The providers at UConn Health Women’s Center continually look for ways to serve an increasing number of patients who need care, and the addition of two new Advanced Practice Registered Nurses (APRNs) to the OB/GYN team improves patient access.
APRNs play a major role in the OB/GYN offices. In addition to diagnosing, treating, and managing acute chronic illness, they focus on health promotion, disease prevention, and health education and counseling, guiding patients to make smarter health and lifestyle choices.
With a mother who was a labor and delivery nurse and now directs a nursing program, Heather Kovac, APRN, says it’s no surprise she chose women’s health as a career. Unlike her mother, who taught at the university level, Kovac decided to stick with clinical care.
Kovac started her career as an OB scrub tech in labor and delivery 22 years ago and spent 10 years as a labor and delivery nurse before obtaining her advanced practice degree in 2013. Kovac, who joined UConn Health’s OB/GYN department in February and practices in the Farmington and Southington locations, sees patients for routine obstetric and gynecological visits, prenatal care, birth control, and emergent visits.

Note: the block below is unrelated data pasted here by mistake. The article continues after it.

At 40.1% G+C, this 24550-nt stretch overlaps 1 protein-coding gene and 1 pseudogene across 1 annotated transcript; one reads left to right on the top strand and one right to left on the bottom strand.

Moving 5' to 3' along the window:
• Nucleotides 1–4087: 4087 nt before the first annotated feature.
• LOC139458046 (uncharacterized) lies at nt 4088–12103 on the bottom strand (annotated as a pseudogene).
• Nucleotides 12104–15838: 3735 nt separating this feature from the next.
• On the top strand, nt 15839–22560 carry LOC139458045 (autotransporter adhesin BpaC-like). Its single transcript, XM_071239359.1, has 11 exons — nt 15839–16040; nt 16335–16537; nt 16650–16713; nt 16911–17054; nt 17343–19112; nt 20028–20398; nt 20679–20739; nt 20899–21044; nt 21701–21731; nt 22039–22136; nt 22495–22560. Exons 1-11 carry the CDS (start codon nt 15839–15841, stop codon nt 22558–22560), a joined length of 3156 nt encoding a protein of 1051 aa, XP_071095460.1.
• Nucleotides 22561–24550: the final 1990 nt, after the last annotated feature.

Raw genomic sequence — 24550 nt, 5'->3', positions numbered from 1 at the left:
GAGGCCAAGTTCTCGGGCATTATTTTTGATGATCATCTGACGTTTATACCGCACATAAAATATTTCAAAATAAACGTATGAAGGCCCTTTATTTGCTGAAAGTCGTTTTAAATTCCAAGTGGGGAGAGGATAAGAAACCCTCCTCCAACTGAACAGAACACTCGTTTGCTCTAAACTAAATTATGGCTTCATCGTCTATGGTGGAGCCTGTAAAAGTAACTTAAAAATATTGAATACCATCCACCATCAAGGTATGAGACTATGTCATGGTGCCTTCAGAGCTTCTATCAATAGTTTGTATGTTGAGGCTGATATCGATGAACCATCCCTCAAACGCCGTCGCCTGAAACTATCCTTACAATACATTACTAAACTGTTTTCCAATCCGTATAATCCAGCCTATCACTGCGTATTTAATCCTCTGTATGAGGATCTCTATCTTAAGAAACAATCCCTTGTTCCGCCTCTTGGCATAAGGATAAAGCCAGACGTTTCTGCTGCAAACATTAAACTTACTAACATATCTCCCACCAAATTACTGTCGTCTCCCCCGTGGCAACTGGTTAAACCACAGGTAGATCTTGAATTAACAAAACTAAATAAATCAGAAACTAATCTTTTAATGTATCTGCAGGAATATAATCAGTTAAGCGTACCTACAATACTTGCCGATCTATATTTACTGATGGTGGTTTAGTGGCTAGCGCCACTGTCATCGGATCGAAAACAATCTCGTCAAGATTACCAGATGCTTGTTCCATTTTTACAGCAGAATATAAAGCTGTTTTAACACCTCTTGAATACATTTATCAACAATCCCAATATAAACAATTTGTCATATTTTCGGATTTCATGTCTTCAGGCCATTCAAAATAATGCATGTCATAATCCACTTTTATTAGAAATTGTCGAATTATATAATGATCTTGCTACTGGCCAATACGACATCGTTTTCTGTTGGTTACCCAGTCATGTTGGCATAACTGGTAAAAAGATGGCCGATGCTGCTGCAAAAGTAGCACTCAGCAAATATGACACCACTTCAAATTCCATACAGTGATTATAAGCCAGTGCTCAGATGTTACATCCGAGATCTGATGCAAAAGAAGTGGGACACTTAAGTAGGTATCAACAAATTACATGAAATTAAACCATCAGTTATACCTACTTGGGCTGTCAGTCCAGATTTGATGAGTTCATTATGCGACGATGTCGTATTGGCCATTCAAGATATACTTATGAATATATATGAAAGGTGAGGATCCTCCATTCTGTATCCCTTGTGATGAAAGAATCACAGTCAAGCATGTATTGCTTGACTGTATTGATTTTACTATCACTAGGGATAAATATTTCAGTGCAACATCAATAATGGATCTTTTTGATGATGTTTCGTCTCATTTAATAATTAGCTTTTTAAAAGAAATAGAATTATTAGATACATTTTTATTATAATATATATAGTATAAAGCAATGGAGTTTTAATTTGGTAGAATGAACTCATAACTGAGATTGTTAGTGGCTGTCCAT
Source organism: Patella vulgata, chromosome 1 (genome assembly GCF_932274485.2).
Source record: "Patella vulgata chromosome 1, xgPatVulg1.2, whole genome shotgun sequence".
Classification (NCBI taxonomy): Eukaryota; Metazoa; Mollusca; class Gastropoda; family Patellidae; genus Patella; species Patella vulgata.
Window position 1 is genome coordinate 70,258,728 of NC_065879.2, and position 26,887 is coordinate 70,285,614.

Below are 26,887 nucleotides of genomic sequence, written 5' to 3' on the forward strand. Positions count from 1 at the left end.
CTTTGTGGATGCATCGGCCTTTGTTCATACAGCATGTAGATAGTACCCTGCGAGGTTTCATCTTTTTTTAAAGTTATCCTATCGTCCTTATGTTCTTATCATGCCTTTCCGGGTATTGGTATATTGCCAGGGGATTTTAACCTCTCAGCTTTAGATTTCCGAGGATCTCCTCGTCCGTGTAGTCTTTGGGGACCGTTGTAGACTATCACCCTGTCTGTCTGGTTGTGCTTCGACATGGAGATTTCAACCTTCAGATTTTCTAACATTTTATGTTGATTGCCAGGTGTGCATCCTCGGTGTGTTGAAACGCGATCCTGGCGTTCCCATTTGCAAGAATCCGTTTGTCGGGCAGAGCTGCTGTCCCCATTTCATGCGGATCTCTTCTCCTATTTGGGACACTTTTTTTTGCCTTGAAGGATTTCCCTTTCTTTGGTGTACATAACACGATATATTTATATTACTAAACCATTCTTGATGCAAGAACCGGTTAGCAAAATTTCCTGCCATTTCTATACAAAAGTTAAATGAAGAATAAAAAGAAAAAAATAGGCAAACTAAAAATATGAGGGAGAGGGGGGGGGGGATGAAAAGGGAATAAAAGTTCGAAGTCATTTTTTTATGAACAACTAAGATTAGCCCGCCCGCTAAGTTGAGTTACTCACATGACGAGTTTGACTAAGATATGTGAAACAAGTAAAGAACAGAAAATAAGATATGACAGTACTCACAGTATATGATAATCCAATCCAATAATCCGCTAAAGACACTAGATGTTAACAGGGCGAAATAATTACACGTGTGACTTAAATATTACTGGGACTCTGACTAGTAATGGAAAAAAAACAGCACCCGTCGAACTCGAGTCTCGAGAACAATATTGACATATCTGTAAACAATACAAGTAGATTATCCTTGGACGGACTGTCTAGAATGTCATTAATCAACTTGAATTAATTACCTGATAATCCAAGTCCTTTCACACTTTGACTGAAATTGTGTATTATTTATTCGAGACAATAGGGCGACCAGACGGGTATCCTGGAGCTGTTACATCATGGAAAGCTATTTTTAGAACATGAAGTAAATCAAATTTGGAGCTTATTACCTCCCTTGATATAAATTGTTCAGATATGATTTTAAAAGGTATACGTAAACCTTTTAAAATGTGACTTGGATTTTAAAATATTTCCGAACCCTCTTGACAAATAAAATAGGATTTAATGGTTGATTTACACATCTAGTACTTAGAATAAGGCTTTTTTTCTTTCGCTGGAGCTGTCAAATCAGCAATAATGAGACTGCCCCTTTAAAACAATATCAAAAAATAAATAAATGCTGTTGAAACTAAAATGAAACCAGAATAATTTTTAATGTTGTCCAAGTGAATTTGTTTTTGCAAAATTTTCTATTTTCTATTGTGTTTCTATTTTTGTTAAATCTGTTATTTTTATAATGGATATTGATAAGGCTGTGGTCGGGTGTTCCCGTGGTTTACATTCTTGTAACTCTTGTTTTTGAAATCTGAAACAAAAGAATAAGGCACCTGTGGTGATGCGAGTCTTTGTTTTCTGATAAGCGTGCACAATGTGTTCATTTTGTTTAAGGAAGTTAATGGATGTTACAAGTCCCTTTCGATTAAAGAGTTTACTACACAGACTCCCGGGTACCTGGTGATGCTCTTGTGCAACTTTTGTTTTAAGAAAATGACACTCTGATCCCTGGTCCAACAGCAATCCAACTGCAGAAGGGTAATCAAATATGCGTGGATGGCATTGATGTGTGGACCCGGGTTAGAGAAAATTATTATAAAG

Kovac began her new position at UConn Health at the beginning of the COVID-19 pandemic and shifted to telehealth visits, but is happily seeing patients in person again.
“While I enjoy all areas of my role, my favorite part of the job is working with young patients to educate them on preventing pregnancy and illnesses and to help them stay healthy,” Kovac says.
Christine Biolo, APRN, was a labor and delivery nurse at UConn Health before obtaining her master’s degree in 2018. She says she loves that UConn Health has all the resources of a large hospital, such as genetics services, its Neonatal Intensive Care Unit (NICU), anesthesiology, and residents, while providing personal care that makes the hospital feel small.
Biolo sees patients in both the Farmington and Canton offices for a variety of OB/GYN needs. Her favorite is prenatal care.
“As a labor and delivery nurse I was with patients on one of the most important days of their life,” says Biolo. “Now I get to be with them throughout the pregnancy, from the beginning until birth.”
A large part of an APRN’s role is to spend time educating patients during their visits. During the family history screening, Biolo can learn more information about a patient’s family and, if necessary, refer the patient to the Division of Medical Genetics to identify issues early. This may change the trajectory of their life, she says. Biolo says her co-workers were supportive, approachable, and “amazing” mentors as she transitioned into her new role as an APRN.
“It’s great to work in an academic setting where continuous learning and growth is encouraged,” says Biolo. “It motivates you to increase your skill set and stay up to date on current practices.
“I am very fortunate to be employed by UConn Health,” she says. “Not only is it a great place to work, it’s an amazing place to receive care.”
This story appeared in the UConn Health Journal fall 2020 issue.